Peeking into Schrodinger’s box: direct measurement method continues to show its potential for quantum information
According to a news release from the University of Rochester, researchers have been able to apply a newly developed method called direct measurement to measure a 27-dimensional quantum state in a single experiment with no post-processing. Utilizing a technique known as quantum tomography, this would have normally been a multistage process. Methods such as direct measurement could be crucial in forming high security quantum communications system, as well as to exploring our understanding of quantum mechanics.
“Our work shows that direct measurement offers an exciting alternative to quantum tomography,” posited Robert Boyd, Professor of Optics and Physics at the University of Rochester and Canada Excellence Research Chair in Quantum Nonlinear Optics at the University of Ottawa. “As the field of quantum information continues to advance, we expect direct measurement to play an increasingly important role in this.”
Boyd added the lack of post-processing is a significant factor in accelerating direct measurements.
The direct measurement method offers a way to directly measure the state of a quantum system. It was first created in 2011 by scientists at the National Research Council Canada, who utilized it to measure the position and momentum of photons. In 2013, Boyd and his colleagues revealed that direct measurement could be used to measure the polarization state of light. The new paper represents that first time this technique has been utilized to measure the state of a discrete, high dimensional system.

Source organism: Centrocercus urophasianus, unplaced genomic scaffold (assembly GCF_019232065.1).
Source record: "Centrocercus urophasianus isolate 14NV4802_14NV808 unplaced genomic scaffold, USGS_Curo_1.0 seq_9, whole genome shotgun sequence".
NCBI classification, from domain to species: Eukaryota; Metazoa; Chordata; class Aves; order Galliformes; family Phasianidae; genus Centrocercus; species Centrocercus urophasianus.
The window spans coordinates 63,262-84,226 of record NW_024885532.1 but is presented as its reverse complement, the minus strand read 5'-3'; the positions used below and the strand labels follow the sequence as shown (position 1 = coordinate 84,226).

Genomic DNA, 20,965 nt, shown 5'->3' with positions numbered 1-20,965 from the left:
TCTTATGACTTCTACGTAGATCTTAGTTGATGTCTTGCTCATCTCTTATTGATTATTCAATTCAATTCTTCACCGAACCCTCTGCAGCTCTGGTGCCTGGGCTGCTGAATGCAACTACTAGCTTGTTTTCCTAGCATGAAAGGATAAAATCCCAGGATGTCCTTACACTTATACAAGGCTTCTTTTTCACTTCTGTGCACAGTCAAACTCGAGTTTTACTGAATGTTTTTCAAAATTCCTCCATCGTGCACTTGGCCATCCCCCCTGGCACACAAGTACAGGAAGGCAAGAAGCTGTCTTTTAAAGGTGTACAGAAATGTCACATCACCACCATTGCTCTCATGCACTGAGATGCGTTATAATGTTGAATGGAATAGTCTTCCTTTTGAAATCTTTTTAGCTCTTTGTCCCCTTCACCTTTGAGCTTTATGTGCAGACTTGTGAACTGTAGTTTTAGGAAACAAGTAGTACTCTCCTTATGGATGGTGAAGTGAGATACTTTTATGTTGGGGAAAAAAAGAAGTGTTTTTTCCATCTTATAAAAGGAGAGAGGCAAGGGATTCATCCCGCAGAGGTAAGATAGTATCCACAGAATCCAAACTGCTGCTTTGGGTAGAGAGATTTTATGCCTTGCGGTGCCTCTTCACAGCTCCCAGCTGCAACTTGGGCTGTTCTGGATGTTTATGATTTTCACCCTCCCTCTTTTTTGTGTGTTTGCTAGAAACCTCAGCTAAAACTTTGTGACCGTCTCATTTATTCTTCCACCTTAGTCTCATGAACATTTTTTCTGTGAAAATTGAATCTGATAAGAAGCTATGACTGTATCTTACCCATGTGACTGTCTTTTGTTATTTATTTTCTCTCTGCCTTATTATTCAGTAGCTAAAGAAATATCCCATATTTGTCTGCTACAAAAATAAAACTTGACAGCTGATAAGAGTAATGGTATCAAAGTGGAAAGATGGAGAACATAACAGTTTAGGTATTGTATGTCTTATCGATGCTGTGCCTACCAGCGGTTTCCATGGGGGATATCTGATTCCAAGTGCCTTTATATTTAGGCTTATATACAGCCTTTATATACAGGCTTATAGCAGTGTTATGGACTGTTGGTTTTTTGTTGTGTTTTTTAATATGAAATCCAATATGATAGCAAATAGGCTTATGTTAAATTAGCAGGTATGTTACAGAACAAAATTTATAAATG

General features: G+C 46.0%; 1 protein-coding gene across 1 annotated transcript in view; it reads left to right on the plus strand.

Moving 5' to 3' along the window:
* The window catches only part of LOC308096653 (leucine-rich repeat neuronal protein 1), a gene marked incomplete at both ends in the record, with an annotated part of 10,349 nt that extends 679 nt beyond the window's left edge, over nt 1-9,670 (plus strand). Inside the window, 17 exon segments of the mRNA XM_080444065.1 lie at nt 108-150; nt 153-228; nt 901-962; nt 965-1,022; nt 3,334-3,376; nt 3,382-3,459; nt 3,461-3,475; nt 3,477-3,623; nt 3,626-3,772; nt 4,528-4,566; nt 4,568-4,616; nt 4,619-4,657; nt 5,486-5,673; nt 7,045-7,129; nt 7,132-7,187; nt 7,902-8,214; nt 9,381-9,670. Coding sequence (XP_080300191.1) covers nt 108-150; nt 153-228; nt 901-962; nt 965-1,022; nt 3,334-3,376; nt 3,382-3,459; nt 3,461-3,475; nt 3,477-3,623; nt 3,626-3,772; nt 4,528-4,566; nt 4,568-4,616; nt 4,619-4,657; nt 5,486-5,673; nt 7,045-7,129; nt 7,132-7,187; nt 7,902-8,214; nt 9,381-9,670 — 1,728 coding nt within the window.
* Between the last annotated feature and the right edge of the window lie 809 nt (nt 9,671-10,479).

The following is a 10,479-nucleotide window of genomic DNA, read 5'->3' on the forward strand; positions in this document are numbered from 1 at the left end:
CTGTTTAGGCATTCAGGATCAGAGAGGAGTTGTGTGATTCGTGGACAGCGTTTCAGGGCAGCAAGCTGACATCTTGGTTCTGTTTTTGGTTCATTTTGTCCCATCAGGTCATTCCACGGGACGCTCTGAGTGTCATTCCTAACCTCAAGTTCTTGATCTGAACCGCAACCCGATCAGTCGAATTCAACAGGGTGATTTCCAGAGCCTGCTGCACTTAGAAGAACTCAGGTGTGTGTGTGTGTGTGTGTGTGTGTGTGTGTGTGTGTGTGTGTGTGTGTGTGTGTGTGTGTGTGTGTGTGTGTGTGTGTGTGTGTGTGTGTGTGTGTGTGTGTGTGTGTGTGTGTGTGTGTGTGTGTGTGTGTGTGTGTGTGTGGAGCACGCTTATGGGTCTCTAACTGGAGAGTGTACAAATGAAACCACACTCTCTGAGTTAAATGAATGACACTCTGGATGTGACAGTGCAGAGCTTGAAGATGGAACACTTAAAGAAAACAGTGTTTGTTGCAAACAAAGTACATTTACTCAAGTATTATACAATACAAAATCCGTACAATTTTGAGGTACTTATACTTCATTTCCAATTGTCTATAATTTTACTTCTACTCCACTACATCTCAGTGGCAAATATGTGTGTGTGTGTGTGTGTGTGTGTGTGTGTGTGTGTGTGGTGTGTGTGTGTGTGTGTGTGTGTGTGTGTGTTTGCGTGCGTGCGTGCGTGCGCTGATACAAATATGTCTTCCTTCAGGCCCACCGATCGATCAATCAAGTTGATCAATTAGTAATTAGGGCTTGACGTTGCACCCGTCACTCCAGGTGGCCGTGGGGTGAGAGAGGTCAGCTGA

Direct measurement consists of two kinds of measurements conducted one after the other, first a “weak” measurement followed by a “strong” measurement. In quantum mechanics the act of measuring a quantum state disturbs it irreversibly, a phenomenon known as the collapse of the wavefunction. However, the first measurement in this technique is so mild that it only somewhat disturbs the system and does not lead to the collapse of the wavefunction.
“It is sort of like peeking into the box to see if Schrodinger’s cat is alive, without fully opening the box,” explained lead author Dr. Mehul Malik, who was a Ph.D. in Boyd’s group when the work was conducted. “The weak measurement is essentially a bad measurement, which leaves you mostly uncertain about whether the cat is alive or dead. It does, however, give partial information on the health of the cat, which when repeated many times can lead to near certain information as to whether the cat is alive or dead.”
The study’s findings are described in greater detail in the journal Nature Communications.